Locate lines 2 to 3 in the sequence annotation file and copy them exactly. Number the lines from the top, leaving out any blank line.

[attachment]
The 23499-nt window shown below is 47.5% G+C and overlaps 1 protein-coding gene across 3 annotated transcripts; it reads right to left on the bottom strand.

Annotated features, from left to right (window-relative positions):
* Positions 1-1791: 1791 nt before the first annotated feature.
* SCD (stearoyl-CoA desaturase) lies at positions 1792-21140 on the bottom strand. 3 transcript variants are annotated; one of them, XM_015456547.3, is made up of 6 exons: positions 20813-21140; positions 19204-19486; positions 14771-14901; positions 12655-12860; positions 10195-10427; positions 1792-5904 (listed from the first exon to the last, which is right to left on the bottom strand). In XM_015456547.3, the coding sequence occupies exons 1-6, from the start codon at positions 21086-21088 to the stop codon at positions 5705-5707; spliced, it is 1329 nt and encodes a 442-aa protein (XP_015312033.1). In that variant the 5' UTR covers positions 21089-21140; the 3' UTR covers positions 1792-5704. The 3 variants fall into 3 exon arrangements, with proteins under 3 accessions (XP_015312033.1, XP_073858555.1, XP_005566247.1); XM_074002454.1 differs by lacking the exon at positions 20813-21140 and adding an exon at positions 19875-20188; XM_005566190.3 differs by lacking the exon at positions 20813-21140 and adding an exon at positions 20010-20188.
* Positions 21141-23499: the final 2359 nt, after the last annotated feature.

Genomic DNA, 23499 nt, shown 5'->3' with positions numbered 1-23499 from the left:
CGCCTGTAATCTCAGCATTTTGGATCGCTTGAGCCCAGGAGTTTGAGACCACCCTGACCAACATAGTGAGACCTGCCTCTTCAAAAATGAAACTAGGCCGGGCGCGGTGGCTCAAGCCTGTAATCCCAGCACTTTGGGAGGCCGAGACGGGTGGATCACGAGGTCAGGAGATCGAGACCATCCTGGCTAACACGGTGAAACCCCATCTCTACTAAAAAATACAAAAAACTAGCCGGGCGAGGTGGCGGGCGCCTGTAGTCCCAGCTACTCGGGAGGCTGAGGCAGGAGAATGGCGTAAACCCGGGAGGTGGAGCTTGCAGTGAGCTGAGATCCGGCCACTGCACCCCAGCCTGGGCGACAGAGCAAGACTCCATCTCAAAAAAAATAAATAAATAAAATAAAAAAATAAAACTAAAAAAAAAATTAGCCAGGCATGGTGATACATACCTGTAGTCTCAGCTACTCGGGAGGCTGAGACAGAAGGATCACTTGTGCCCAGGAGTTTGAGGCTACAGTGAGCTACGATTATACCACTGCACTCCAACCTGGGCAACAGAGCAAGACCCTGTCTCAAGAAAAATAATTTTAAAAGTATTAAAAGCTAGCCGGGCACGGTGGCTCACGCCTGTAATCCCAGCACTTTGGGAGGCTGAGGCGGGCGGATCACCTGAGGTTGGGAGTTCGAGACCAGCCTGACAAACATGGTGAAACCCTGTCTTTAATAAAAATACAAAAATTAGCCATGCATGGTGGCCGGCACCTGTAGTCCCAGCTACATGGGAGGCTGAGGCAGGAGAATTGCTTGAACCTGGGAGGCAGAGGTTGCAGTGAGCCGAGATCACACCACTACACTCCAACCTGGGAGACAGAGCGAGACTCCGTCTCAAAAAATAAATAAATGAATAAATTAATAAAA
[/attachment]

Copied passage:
Annotated features, from left to right (window-relative positions):
* Positions 1-1791: 1791 nt before the first annotated feature.